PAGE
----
KP George

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KP George
KP George.jpg
Board member, Fort Bend Board of Trustees, Position 5
Term ends
May 2017
Years in position 1
Elections and appointments
Last electionMay 10, 2014
First electedMay 10, 2014
Term limitsN/A
ProfessionFinancial planner
(dead link) Campaign website
KP George currently represents Position 5 on the Fort Bend Board of Trustees in Texas. He won election against incumbent Patsy Taylor and challenger Kris Allfrey in the general election on May 10, 2014. Position 5 is one of three seats selected from residents of eastern Sugar Land. Each member represents the entire district.[1] He was previously a 2012 Democratic candidate who sought election to the U.S. House to represent the 22nd Congressional District of Texas.


George was born in southern India and completed his undergraduate degree before arriving in the United States in 1993. He has since worked as a financial planner and currently co-owns a planning practice with six colleagues. George is currently the president of the Hightower High School Academy Booster Club. He and his wife, Sheeba, have three children who have attended district schools.[2]



See also: Fort Bend Independent School District elections (2014)


KP George sought election to the Position 5 seat against incumbent Patsy Taylor and fellow challenger Kris Allfrey in the general election on May 10, 2014.


Fort Bend Independent School District, Position 5 General Election, 3-year term, 2014
Party Candidate Vote % Votes
     Nonpartisan Green check mark transparent.pngKP George 36.7% 4,188
     Nonpartisan Patsy Taylor Incumbent 35.3% 4,036
     Nonpartisan Kris Allfrey 28% 3,203
Total Votes 11,427
Source: Fort Bend County Elections, "Official Results," May 21, 2014


George reported $1,100.00 in contributions and $3,393.99 in expenditures to the district office, leaving his campaign with $2,293.99 in debt prior to the election.[3]


George did not receive any official endorsements for his campaign.


See also: Texas' 22nd Congressional District elections, 2012

George ran in the 2012 election for the U.S. House to represent Texas' 22nd District. He was defeated by Kesha Rogers in the Democratic primary on May 29, 2012.[4][5]

Campaign themes


George's campaign website listed the following themes for 2014:

  • Teacher Morale: Recent discussions with a variety of teachers show that although it is better than it was years ago, teacher morale not where it needs to be. Studies also show that there is a correlation between high teacher morale and student achievement. I intend to make teacher morale a priority because I have seen high teacher morale and how it positively impacts student achievement. I have every intention to work with teachers and listen to their needs in order to accomplish a workplace where they are fully supported to do what they were hired to do: Teach.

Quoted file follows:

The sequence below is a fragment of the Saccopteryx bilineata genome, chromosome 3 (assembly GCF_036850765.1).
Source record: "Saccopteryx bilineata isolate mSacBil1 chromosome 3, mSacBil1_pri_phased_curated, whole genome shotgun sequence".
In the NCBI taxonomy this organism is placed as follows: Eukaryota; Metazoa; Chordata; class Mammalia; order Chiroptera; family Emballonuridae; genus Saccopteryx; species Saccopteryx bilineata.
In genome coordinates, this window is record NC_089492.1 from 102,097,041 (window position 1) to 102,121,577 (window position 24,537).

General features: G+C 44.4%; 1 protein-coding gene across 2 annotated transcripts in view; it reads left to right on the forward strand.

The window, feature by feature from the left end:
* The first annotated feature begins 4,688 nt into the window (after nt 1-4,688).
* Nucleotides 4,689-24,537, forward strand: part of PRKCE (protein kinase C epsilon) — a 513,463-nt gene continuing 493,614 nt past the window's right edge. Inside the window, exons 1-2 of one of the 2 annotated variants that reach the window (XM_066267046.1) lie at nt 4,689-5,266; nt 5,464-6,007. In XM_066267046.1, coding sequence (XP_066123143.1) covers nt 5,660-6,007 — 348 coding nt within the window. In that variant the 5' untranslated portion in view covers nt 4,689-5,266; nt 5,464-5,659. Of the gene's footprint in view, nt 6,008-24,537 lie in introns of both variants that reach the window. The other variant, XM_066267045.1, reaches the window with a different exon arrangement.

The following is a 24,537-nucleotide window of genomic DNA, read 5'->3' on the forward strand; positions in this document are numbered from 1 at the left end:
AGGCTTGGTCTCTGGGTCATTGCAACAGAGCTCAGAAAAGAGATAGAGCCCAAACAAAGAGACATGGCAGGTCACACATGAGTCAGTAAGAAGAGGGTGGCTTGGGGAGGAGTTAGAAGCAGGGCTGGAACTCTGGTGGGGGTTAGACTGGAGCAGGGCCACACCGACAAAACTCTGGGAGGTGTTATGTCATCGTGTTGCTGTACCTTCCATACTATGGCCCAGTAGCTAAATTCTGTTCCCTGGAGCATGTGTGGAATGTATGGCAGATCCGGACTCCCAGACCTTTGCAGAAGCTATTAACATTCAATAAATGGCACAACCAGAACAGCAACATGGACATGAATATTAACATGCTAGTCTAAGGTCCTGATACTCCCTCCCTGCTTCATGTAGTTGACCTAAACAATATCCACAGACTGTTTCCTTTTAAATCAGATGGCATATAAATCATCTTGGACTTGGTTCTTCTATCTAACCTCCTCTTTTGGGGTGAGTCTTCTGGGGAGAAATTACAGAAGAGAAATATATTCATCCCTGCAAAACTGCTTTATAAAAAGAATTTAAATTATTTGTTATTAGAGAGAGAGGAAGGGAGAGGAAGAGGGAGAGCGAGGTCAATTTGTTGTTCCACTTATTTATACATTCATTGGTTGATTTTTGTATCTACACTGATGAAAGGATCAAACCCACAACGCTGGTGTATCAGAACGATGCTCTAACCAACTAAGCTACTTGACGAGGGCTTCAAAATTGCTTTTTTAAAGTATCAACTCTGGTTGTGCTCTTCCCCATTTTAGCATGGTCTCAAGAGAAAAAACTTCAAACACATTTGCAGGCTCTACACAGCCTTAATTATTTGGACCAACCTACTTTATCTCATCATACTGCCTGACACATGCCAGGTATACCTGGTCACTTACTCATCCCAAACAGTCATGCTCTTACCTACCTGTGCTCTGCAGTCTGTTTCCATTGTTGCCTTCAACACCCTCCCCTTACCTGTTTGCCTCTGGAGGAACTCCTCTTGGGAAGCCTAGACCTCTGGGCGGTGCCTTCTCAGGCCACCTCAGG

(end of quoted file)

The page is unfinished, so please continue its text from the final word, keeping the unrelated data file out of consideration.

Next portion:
• Taxes: Being a Board Certified Financial Planner and money manager I understand money and I intend on ensuring responsible and completely transparent spending of your tax dollars.
  • Excellence in Education: I believe that every student that attends our school system should be given the appropriate tools they need to succeed in whichever path they choose to take. Our children are our future.
  • Vocational (Trade) School Learning Programs: I support and would like to promote more vocational or trade school curriculum within Fort Bend ISD school system with the help of business community in Houston Metro area.

  • Promote Healthy Lifestyle in Schools: Approximately 17% of children and teens in the United States are obese or overweight, compared to 5 to 6.5% in the 1980s. With the help of our local healthcare professionals, I would like to promote and teach our children the importance of living a healthy lifestyle.

  • Accomplish the True Purpose of Education: From discussions with recent high school graduates, I have heard that their main concern is that high school doesn’t prepare them for the real world. The purpose of school is to prepare our future generation to be productive citizens of our society. Teaching our kids the basics of life and how to apply that into their daily lives is the primary purpose of education, and I wholeheartedly believe in this purpose.


—KP George's campaign website, (2014), [7]

What was at stake?

Issues in the election

Accusations of campaign sign stealing

Position 5 candidate Kris Allfrey filed a complaint with the Meadows Place police accusing Position 4 incumbent Bruce Albright of stealing his campaign signs. Allfrey discovered that campaign signs placed on the property of a local Ford dealership were stolen twice prior to the election. He placed a camera on a tree near the property to gather evidence against the sign thief. Allfrey's police complaint included photos of Albright removing the signs from Helfman Ford's property. Albright responded that he removed the signs because Allfrey did not have permission to place the signs on private property. Local police are investigating the case as of May 8, 2014.[8]